IRC Judges Advice
This segment has been set up by the IRC judges and staff. The remarks gave here are proposed to be utilized as frameworks for Systems Engineering, and are not expected to supplant, adjust, explain or change the official Rules and Guidelines or Q&A in any capacity. There is no layout for building and working a perfect Rover, however the focuses beneath have been set up with careful thought.
Appropriate design and testing of communication between the Rover and base station is the key distinction between being a top contender and simply staying there. Nothing is progressively shocking – or normal – in the IRC than for a group to buckle down all year, pass all the reviews, travel from far away, and afterward have their Rover simply sit at the beginning line at the actual IRC competition, unmoving, in view of issues with their communications framework. Unfortunately, this happens very frequently. A Large number of groups experience extreme difficulty with their communications framework. Communications(coms) disappointments are by far the most well-known issue that prevents a group from being a top contender. The Judeges have seen that the top groups consistently have strong, dependable coms, and the groups with poor coms never progress nicely. It doesn’t make a difference how great your Rover configuration is, or how hard you worked throughout the entire year, on the off chance that you don’t have solid coms, you won’t be a top contender. Accordingly, groups are strongly advised to put a great deal with respect to time and effort into guaranteeing that their com links are dependable.
Plan your com framework for both close and far activity.
Recollect that most IRC exercises are very close the control station, however this might be over a wide angle – the Rover won’t generally be ‘in front’ of your antenna. Teams need to ensure that they can support control over a wide angle near to the Antenna. Parts of a portion of the tasks are further. Groups should have the option to cover both close and far operation.
Plan and trial of your coms as a central piece of your rover development.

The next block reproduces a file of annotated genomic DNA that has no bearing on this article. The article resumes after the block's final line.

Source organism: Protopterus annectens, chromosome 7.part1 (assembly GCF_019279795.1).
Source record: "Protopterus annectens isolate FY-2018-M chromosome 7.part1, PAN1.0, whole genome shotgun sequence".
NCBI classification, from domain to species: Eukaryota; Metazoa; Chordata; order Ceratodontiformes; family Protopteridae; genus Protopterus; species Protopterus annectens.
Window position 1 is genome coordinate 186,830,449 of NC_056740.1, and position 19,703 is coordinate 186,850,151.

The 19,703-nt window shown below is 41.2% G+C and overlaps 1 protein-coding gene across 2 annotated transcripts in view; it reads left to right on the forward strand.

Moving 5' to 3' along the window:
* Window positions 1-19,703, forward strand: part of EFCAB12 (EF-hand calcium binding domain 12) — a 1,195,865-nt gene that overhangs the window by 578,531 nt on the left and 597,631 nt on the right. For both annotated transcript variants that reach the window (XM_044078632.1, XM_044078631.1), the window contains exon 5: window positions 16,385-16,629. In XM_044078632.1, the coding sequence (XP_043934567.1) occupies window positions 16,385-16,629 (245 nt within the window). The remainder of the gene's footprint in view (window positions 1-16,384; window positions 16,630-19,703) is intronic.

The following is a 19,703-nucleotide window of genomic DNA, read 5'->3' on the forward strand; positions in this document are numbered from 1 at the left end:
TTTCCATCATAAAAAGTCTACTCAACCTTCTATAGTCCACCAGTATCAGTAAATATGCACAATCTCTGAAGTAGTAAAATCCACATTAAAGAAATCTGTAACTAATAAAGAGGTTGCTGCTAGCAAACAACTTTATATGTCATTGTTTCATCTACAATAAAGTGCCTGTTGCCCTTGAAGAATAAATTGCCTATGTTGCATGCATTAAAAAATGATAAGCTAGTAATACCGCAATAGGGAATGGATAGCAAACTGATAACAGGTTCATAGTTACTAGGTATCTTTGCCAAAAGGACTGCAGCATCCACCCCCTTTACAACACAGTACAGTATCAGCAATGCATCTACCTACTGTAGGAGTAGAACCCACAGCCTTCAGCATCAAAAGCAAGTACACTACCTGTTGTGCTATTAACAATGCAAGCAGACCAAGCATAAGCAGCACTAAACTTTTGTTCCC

Don’t skip your com links, or surge it toward the end. You ought to be planning and testing your com interfaces well ahead of time. Test them over realistic distances and geometries, like what you will discover at the IRC. On the off chance that your group is new to the IRC, take a look at past recordings to get a thought of the scale and extent of the terrain. For groups that live in nations that don’t utilize indistinguishable radio frequencies from India, test and train with the proper frequencies in your nation, and be set up for a basic switch upon appearance in India, and afterward test the final design once more. We additionally suggest that groups test their com connects after they show up at the competition region. Test, test, test!
Fix, Realibility, and Logistics
Design the entire system for ease in troubleshooting.
It is a well-known fact in the military that beginners will discuss technique while experts consider logistics, since that is the thing that truly figures out who wins and who falls behind. Correspondingly, in IRC Logistics for moving and operating the Rover at the different task sites and the ease of repair during and between tasks should be considered alongside task capability and speed. Consideration should be given in Rover design, and in preliminary testing and preparing, for the ability to make rapid repairs. Parts and components can break and repairs should be made. Software may need updating. Workarounds may need to be improvised.
It is ideal to ensure you have all the devices, Tools, and basic extra parts you may require. It is smarter to carry a lot than to be short a basic part or device.
Take a balanced approach to capability and reliability